. . . . . . and again Repetition . . . behaving in a certain manner, in relation to something unique which has no substitute. But there is also the interior repetition, the echo, the tremolo within itself. Repetition internalises itself, the subject becomes the object. The qualitative order of resemblances and the quantitative order of equivalencies contrasts with the qualitative order of the non-substitutable. Cycles and equalities are contrasted with reflections, doubles and echoes. With the former terms can be substituted and exchanged. The qualitative order only legislates for gifts or theft. The object belongs to the order of laws. Laws only determine the relationships between the subjects ruled by them, they do not define the content of the subjects themselves. The subject of the law discovers its own powerlessness to repeat. The constants of one law might be the variables of another. If repetition is possible, it is a miracle, it is against the law, it is a transgression. Erasing the law [PONCER] with irony, a law of principles for overturning principles - with humour as its consequence [U -PON ] its descent {into madness?}. Ultimately a question of will and freedom of expectancy - repetition changes nothing in the object repeated, but does change something in the mind which contemplates it.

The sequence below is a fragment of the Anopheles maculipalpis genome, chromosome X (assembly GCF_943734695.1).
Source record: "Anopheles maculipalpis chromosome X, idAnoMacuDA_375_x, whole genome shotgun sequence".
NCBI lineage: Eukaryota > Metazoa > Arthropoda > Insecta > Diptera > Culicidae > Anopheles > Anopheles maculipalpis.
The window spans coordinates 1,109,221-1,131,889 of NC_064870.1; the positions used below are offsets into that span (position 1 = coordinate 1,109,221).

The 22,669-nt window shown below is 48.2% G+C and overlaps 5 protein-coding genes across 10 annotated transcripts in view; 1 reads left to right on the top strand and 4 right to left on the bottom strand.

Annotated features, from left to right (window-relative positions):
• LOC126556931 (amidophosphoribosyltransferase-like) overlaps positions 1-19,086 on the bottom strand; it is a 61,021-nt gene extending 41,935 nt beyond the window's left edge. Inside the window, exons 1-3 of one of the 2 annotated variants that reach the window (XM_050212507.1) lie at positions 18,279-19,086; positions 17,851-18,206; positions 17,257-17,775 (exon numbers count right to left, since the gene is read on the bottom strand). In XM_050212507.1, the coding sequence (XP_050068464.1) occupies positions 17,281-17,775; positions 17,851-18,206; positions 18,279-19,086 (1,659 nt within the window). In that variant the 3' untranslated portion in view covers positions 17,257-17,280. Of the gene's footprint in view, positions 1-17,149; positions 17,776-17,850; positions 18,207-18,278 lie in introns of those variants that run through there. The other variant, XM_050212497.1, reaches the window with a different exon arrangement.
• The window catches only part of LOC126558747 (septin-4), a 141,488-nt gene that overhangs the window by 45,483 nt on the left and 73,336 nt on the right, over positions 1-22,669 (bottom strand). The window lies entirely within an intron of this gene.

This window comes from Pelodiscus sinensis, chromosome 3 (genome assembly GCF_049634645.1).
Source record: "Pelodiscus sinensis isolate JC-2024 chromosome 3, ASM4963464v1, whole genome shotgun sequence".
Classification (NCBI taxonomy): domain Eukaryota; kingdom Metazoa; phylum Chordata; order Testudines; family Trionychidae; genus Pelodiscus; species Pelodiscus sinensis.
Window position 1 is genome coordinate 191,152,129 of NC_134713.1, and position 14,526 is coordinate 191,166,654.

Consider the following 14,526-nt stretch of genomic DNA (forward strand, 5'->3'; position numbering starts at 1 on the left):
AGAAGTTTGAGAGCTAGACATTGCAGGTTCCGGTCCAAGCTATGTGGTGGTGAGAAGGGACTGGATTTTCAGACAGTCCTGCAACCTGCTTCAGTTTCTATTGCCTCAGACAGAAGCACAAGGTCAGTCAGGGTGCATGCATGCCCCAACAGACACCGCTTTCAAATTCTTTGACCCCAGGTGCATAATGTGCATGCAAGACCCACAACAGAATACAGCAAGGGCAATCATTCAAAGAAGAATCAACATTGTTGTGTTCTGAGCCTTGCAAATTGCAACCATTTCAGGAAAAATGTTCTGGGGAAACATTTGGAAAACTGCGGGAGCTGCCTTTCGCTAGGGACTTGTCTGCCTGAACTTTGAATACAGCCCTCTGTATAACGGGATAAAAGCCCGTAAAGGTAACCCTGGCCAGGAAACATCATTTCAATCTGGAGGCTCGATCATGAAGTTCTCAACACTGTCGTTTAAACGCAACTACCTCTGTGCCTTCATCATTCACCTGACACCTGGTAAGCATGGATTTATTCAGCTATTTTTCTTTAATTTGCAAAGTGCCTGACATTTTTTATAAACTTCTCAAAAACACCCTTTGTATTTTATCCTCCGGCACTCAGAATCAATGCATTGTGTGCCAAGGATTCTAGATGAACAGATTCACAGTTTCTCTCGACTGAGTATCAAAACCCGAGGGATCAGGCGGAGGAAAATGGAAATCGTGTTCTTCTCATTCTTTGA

R e f r a in